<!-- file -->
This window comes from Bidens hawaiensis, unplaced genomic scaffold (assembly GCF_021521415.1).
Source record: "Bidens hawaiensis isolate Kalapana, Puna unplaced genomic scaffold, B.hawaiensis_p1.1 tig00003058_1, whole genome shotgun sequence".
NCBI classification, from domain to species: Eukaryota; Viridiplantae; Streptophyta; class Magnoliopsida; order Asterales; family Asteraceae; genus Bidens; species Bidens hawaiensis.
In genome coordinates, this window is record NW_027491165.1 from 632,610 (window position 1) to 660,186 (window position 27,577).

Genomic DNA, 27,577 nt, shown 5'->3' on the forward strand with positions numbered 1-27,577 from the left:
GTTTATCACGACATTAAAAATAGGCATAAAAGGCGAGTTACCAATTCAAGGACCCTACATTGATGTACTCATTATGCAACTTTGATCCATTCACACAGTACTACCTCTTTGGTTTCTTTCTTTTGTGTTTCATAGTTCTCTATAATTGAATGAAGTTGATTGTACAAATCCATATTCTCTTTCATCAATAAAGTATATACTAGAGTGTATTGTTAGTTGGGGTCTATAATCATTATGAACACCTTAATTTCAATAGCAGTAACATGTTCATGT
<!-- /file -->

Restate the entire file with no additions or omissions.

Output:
This window comes from Bidens hawaiensis, unplaced genomic scaffold (assembly GCF_021521415.1).
Source record: "Bidens hawaiensis isolate Kalapana, Puna unplaced genomic scaffold, B.hawaiensis_p1.1 tig00003058_1, whole genome shotgun sequence".
NCBI classification, from domain to species: Eukaryota; Viridiplantae; Streptophyta; class Magnoliopsida; order Asterales; family Asteraceae; genus Bidens; species Bidens hawaiensis.
In genome coordinates, this window is record NW_027491165.1 from 632,610 (window position 1) to 660,186 (window position 27,577).

Genomic DNA, 27,577 nt, shown 5'->3' on the forward strand with positions numbered 1-27,577 from the left:
GTTTATCACGACATTAAAAATAGGCATAAAAGGCGAGTTACCAATTCAAGGACCCTACATTGATGTACTCATTATGCAACTTTGATCCATTCACACAGTACTACCTCTTTGGTTTCTTTCTTTTGTGTTTCATAGTTCTCTATAATTGAATGAAGTTGATTGTACAAATCCATATTCTCTTTCATCAATAAAGTATATACTAGAGTGTATTGTTAGTTGGGGTCTATAATCATTATGAACACCTTAATTTCAATAGCAGTAACATGTTCATGT